Progress in pandemic influenza vaccine preparedness
The epidemiologic situation with H5N1 viruses
Total cases recorded since February 2003: 408 cases
Deaths recorded since February 2003: 254 deaths
Case-fatality ratio (Number of deaths per number of cases): 62%
What is happening in 2009: 13 cases including 4 deaths have been reported: China reported 7 cases including 4 deaths; 4 cases occurred in Egypt and 2 were reported in Viet Nam.
What happened in 2008: 44 cases including 33 deaths reported in six countries (Bangladesh, Cambodia, China, Egypt, Indonesia, Viet Nam)
Countries affected since 2003:15 (Azerbaijan, Bangladesh, Cambodia, China, Djibouti, Egypt, Indonesia, Iraq, Lao PDR, Myanmar, Nigeria, Pakistan, Thailand, Turkey, Viet Nam)
The level of preparedness of countries for pandemic influenza
- Most of the countries in the world have made pandemic influenza preparedness plans using WHO guidance since 2005.
- Many of these plans have been exercised and revised.
- Countries with H5N1 have, in general, been more active in preparedness due to a perceived closeness of the risk.
- For the gains to be sustainable, however, pandemic influenza preparedness needs to be placed into the wider scope of national emergency preparedness and should be used to strengthen national capacities.
- The challenge now is a misperception that the risk of a pandemic is lower than before; it is not.
Next steps on pandemic influenza preparedness
WHO is in the process of revising its global influenza preparedness plan (current version published in 2005). The revised guidance promotes a whole-of-society approach to pandemic preparedness, and introduces revised phase definitions based on observable phenomena, pandemic severity issues and a more pronounced presence of ethics and communications.
The significance of the WHO-Nobilon agreement
WHO and Nobilon (the vaccines division of Schering-Plough) have signed an agreement at WHO's headquarters in which WHO has been granted a non-exclusive license to develop, register, manufacture, use and sell seasonal and pandemic live, attenuated (or weakened) influenza vaccines (LAIV) produced on chicken eggs. WHO will thus be able to grant sub-licenses to vaccine manufacturers in developing countries who are working within the framework of the WHO Global Pandemic Influenza Action Plan to Increase Vaccine Supply (link below). These countries will be able to provide such vaccines to their public sectors royalty-free. This last provision is of upmost importance to allow access to developing countries to this technology and contributes to a more equitable sharing of benefits.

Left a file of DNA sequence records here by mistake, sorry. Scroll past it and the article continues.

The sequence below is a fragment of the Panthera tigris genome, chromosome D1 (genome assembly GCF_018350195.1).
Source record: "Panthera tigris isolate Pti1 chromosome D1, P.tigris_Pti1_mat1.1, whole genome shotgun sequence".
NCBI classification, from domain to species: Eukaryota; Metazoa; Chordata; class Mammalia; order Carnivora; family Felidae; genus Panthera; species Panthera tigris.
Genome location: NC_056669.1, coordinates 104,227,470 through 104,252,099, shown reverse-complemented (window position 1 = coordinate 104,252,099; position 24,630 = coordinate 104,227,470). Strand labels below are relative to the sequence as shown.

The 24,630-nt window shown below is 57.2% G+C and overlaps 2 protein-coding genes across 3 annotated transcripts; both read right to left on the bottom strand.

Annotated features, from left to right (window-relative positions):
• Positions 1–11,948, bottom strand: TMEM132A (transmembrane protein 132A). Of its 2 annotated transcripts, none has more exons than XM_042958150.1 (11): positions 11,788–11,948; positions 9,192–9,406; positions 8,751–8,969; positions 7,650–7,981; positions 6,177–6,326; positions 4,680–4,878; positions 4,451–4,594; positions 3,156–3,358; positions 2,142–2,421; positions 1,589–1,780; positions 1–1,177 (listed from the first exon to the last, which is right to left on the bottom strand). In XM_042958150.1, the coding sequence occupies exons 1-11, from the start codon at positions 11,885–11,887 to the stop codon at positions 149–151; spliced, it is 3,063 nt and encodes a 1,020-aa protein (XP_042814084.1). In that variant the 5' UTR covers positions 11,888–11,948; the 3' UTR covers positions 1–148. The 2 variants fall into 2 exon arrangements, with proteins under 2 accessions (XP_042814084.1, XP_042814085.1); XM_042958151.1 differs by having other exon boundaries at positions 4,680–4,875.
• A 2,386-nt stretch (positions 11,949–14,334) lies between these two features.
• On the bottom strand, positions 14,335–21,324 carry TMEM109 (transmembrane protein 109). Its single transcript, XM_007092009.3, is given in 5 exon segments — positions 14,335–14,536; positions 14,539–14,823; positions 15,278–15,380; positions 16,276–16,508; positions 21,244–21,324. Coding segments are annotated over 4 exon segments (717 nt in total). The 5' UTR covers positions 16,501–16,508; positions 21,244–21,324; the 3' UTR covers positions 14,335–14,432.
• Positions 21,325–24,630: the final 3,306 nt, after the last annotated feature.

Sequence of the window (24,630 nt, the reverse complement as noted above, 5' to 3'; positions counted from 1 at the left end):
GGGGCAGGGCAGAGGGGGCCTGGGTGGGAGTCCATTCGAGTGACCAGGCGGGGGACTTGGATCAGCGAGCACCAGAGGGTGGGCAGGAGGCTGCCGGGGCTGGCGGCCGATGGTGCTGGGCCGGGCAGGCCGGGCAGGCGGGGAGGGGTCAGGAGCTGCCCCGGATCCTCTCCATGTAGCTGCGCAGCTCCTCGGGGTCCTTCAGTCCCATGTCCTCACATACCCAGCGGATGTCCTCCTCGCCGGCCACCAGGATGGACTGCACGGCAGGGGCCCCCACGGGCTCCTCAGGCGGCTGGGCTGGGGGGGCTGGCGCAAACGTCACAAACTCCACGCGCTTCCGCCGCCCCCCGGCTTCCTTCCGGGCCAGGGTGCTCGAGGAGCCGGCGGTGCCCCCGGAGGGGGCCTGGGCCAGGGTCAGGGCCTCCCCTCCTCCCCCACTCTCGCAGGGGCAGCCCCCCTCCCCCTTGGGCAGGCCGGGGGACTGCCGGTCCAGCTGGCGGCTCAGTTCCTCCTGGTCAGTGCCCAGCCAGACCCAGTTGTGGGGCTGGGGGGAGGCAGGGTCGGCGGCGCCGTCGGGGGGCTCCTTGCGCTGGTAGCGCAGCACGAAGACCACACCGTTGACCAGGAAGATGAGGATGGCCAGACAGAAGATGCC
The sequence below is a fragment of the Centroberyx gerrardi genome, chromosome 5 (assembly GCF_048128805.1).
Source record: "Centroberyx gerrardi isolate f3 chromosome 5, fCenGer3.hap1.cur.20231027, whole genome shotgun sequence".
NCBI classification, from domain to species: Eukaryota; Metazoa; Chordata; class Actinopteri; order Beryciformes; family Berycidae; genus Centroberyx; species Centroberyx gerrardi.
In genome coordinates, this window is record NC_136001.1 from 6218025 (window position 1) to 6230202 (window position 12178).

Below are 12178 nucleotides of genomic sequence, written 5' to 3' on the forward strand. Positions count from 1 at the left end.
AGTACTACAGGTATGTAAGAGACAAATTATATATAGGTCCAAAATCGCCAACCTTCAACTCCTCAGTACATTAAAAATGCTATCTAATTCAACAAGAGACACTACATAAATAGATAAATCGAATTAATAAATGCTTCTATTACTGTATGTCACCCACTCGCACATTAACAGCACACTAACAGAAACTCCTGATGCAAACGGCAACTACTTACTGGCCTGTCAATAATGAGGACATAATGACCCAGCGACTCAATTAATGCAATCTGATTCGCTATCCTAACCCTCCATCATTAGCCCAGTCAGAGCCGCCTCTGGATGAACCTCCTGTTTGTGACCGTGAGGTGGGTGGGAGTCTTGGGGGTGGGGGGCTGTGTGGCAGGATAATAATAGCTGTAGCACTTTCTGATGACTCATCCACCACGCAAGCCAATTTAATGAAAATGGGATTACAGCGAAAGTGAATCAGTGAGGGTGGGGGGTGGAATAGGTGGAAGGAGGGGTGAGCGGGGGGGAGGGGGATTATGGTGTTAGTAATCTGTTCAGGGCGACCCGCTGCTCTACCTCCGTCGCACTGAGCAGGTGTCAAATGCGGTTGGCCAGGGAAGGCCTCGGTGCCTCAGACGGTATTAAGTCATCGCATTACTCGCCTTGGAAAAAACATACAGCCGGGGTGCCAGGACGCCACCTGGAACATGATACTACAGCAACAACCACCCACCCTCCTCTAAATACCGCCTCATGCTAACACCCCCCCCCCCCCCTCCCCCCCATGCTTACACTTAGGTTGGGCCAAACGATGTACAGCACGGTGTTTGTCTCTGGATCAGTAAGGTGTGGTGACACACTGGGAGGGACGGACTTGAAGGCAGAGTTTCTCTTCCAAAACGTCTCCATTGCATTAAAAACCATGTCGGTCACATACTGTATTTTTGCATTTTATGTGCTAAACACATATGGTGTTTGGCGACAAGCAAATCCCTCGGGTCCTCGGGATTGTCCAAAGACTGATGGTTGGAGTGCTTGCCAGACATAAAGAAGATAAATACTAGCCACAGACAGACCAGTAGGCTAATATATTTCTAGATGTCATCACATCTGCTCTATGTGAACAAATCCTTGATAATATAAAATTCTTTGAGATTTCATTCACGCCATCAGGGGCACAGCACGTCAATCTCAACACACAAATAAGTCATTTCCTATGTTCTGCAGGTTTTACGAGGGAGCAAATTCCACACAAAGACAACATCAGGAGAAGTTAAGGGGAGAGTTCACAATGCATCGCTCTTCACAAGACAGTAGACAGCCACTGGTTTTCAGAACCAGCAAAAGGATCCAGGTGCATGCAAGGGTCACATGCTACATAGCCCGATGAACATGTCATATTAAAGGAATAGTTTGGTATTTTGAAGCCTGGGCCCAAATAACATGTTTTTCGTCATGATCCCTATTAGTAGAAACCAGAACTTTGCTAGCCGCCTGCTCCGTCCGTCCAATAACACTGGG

Many experts have identified Live Attenuated Influenza Vaccine (LAIV) technology as the most promising approach for supporting national or regional pandemic influenza vaccine preparedness plans.
LAIVs have at least three major advantages compared to the currently available inactivated vaccines.
- The number of doses of LAIV which can be produced per egg are much higher than with inactivated vaccines. Especially in a pandemic situation, this is considered to be a major advantage since more vaccine doses can be made available in a shorter time.
- LAIVs are administered in the nose though a very simple device, which will be much easier to put into practice on a large-scale by non-medically trained staff in case of a pandemic.
- Since a LAIV mimics natural infection more than injectable vaccines, it is expected that LAIV induces a more rapid and broader immune response. This may be of particular interest in pandemic situations.
WHO's assessment of the new pandemic influenza vaccine supply estimates
Although the newly expanded production capacity (see 24.02.09 IFPMA press release) would not be sufficient to meet the global need for emergency production of pandemic influenza vaccines at the time of a pandemic, it appears that current and future surplus capacity could support the production of billions of doses of H5N1 influenza vaccine prior to a pandemic for stockpiling efforts and other utilization.
This, however, will still be insufficient to meet vaccine demand in case of a pandemic. Therefore, transfer of technology to developing country vaccine manufacturers should continue to be promoted. A new call for proposals from developing countries interested in establishing or improving their influenza vaccine production capacity has been issued by WHO, both for continuation of the 6 current technology transfer projects and initiation of new ones. Applications have been reviewed by an independent technical advisory committee and WHO is negotiating further funding allocations with all 6 original grantees. The following have been designated for new (first) grants: Vacsera (Egypt), Green Cross (Korea), Cantacuzino (Romania), Torlak (Serbia), Razi (Iran). The total global value of all the grants (both groups of countries and both rounds) is about US $12 million.
Source: WHO Initiative for Vaccine Research; WHO Global Influenza Programme; 24 February 2009
Immunization, Vaccines and Biologicals,
World Health Organization,
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